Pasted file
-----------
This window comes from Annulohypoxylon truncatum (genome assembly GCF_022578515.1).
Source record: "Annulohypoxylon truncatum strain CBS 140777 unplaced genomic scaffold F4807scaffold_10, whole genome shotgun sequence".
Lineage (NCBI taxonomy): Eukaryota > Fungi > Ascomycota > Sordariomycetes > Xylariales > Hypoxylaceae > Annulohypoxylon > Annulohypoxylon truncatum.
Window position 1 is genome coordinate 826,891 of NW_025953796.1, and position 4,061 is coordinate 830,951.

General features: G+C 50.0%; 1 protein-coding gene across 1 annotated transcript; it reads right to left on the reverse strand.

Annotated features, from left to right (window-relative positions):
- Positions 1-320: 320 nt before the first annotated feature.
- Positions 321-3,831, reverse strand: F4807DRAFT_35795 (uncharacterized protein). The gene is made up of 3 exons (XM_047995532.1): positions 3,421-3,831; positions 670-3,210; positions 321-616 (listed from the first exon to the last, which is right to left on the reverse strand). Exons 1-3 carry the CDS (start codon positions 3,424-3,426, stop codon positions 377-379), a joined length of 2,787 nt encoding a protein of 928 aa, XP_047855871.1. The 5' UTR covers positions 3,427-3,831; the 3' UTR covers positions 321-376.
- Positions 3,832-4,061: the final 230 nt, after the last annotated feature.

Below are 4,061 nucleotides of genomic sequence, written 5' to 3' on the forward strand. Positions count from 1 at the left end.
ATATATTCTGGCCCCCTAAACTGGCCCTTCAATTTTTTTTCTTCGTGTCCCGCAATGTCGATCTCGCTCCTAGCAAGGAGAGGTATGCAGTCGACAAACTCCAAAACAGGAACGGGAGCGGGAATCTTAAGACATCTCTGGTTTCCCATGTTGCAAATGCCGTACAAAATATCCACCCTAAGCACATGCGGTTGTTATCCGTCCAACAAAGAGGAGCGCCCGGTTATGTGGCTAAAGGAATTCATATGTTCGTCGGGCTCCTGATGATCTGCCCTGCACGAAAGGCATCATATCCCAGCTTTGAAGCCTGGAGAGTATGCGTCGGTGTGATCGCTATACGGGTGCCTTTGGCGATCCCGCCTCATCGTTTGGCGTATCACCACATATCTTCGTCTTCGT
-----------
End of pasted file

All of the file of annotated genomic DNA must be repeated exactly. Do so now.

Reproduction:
This window comes from Annulohypoxylon truncatum (genome assembly GCF_022578515.1).
Source record: "Annulohypoxylon truncatum strain CBS 140777 unplaced genomic scaffold F4807scaffold_10, whole genome shotgun sequence".
Lineage (NCBI taxonomy): Eukaryota > Fungi > Ascomycota > Sordariomycetes > Xylariales > Hypoxylaceae > Annulohypoxylon > Annulohypoxylon truncatum.
Window position 1 is genome coordinate 826,891 of NW_025953796.1, and position 4,061 is coordinate 830,951.

General features: G+C 50.0%; 1 protein-coding gene across 1 annotated transcript; it reads right to left on the reverse strand.

Annotated features, from left to right (window-relative positions):
- Positions 1-320: 320 nt before the first annotated feature.
- Positions 321-3,831, reverse strand: F4807DRAFT_35795 (uncharacterized protein). The gene is made up of 3 exons (XM_047995532.1): positions 3,421-3,831; positions 670-3,210; positions 321-616 (listed from the first exon to the last, which is right to left on the reverse strand). Exons 1-3 carry the CDS (start codon positions 3,424-3,426, stop codon positions 377-379), a joined length of 2,787 nt encoding a protein of 928 aa, XP_047855871.1. The 5' UTR covers positions 3,427-3,831; the 3' UTR covers positions 321-376.
- Positions 3,832-4,061: the final 230 nt, after the last annotated feature.

Below are 4,061 nucleotides of genomic sequence, written 5' to 3' on the forward strand. Positions count from 1 at the left end.
ATATATTCTGGCCCCCTAAACTGGCCCTTCAATTTTTTTTCTTCGTGTCCCGCAATGTCGATCTCGCTCCTAGCAAGGAGAGGTATGCAGTCGACAAACTCCAAAACAGGAACGGGAGCGGGAATCTTAAGACATCTCTGGTTTCCCATGTTGCAAATGCCGTACAAAATATCCACCCTAAGCACATGCGGTTGTTATCCGTCCAACAAAGAGGAGCGCCCGGTTATGTGGCTAAAGGAATTCATATGTTCGTCGGGCTCCTGATGATCTGCCCTGCACGAAAGGCATCATATCCCAGCTTTGAAGCCTGGAGAGTATGCGTCGGTGTGATCGCTATACGGGTGCCTTTGGCGATCCCGCCTCATCGTTTGGCGTATCACCACATATCTTCGTCTTCGT